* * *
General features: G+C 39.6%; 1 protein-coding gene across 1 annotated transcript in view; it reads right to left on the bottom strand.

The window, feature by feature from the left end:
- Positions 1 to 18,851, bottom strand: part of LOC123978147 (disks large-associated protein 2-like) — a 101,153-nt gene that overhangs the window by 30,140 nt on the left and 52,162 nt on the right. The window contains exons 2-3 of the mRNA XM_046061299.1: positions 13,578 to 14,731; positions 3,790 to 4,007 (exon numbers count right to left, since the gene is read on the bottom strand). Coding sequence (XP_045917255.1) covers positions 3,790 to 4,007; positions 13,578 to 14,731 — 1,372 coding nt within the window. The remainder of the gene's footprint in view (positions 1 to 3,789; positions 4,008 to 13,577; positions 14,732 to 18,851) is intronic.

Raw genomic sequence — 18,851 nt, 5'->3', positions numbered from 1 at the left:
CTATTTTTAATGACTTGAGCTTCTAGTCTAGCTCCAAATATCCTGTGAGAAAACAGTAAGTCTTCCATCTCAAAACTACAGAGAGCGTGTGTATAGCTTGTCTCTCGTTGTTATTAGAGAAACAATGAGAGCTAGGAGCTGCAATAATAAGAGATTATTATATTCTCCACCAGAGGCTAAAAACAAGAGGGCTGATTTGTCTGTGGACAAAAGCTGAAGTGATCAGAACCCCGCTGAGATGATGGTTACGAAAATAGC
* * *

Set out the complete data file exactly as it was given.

General features: G+C 39.6%; 1 protein-coding gene across 1 annotated transcript in view; it reads right to left on the bottom strand.

The window, feature by feature from the left end:
- Positions 1 to 18,851, bottom strand: part of LOC123978147 (disks large-associated protein 2-like) — a 101,153-nt gene that overhangs the window by 30,140 nt on the left and 52,162 nt on the right. The window contains exons 2-3 of the mRNA XM_046061299.1: positions 13,578 to 14,731; positions 3,790 to 4,007 (exon numbers count right to left, since the gene is read on the bottom strand). Coding sequence (XP_045917255.1) covers positions 3,790 to 4,007; positions 13,578 to 14,731 — 1,372 coding nt within the window. The remainder of the gene's footprint in view (positions 1 to 3,789; positions 4,008 to 13,577; positions 14,732 to 18,851) is intronic.

Raw genomic sequence — 18,851 nt, 5'->3', positions numbered from 1 at the left:
CTATTTTTAATGACTTGAGCTTCTAGTCTAGCTCCAAATATCCTGTGAGAAAACAGTAAGTCTTCCATCTCAAAACTACAGAGAGCGTGTGTATAGCTTGTCTCTCGTTGTTATTAGAGAAACAATGAGAGCTAGGAGCTGCAATAATAAGAGATTATTATATTCTCCACCAGAGGCTAAAAACAAGAGGGCTGATTTGTCTGTGGACAAAAGCTGAAGTGATCAGAACCCCGCTGAGATGATGGTTACGAAAATAGC